|We were okay, but then the music started and...|
|Nobody, but Nobody, can dance with a daughter like Dad! Be warned, young men! I am not a balanced, neutral, peace loving father when it comes to my baby!|
"But, Dad, we're just friends!"
Principle: 'extra' words give us additional information. Your daughter (not mine) could have said, "Dad, we're friends!", and the sentence would have been complete. Therefore, the word "just" is significant.
The word "just" will creep into the subject's language in less than a micro second. It is highly significant.
It is used to compare one thing with at least one other thing.
For example, I want to sell you a car for $15,000 but I know you are thinking it is too much money. Therefore, I roll out a few $25,000 cars first, which look very similar, and then...
I roll out the 15K car and say, "Ah, yes, I know $25,000 is way out of your price range, but this one...yes, this one is just $15,000."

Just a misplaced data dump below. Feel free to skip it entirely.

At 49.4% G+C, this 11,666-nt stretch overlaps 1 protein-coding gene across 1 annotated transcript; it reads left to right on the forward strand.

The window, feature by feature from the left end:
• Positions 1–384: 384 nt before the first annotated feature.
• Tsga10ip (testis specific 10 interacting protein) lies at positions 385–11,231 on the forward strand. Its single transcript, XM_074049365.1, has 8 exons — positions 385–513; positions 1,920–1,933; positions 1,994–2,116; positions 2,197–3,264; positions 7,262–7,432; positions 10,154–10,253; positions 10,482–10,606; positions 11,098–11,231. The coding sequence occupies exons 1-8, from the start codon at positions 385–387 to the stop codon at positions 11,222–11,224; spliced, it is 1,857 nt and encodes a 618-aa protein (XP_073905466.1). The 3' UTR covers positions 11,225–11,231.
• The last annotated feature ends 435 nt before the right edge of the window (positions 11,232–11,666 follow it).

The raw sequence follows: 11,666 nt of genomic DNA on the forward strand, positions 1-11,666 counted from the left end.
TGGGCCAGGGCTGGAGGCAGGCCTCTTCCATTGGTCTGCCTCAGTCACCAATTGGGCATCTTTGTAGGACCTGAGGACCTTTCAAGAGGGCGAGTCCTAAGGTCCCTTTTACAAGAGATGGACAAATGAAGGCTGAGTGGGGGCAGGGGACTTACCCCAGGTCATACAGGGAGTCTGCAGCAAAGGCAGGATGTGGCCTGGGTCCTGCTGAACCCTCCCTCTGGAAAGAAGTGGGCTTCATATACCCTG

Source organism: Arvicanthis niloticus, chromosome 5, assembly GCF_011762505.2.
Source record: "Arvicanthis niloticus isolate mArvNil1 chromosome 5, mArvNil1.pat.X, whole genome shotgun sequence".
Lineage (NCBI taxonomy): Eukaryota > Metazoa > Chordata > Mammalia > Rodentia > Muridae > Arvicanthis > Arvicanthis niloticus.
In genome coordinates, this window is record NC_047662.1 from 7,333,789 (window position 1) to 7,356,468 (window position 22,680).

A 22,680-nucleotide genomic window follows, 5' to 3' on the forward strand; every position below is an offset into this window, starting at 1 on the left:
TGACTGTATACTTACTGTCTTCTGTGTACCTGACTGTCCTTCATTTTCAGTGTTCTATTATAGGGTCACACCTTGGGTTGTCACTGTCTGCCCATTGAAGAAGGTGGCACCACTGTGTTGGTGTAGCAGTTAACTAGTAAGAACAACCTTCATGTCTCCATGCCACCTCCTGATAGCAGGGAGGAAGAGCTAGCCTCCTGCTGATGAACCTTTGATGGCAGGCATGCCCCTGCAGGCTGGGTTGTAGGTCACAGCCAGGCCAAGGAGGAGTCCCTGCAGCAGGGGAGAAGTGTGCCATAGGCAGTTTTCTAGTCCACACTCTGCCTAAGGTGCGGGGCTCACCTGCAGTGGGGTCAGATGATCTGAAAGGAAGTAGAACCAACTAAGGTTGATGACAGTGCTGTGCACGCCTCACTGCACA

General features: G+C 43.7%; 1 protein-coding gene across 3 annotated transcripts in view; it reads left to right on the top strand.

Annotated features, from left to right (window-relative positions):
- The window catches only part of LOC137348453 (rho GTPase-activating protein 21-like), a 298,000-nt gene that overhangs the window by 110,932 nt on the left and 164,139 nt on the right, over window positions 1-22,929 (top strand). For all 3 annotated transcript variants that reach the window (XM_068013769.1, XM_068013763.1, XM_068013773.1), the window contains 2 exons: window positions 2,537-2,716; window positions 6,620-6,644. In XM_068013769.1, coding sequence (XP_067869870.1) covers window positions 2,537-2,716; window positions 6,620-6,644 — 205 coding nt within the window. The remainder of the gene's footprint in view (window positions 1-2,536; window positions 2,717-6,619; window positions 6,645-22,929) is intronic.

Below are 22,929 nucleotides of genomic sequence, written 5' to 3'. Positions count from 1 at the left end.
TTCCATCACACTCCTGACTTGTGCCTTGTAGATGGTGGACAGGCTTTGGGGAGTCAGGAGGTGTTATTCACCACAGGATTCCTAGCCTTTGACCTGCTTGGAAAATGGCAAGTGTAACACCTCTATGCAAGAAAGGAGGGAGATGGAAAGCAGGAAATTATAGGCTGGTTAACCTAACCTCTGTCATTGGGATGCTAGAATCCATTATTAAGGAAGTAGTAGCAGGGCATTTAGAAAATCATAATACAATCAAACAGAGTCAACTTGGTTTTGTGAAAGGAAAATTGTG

The word "just" is used to compare.
Parents, listen carefully to the language your kids use, following the pronouns, and grabbing those "extra" words, which are so very important.
If you catch your spouse using these words, it may be that he or she is "just" friends, but first ask yourself:
"Who brought in the comparison?"
If you, the suspicious spouse did, the word "just" is an appropriate response. But if you ask, "Who did you have lunch with?" and you get, "I went to lunch with Bob; we're just friends" you now know that the subject, has compared the level of friendship she has with Bob with another level.
Proceed with caution.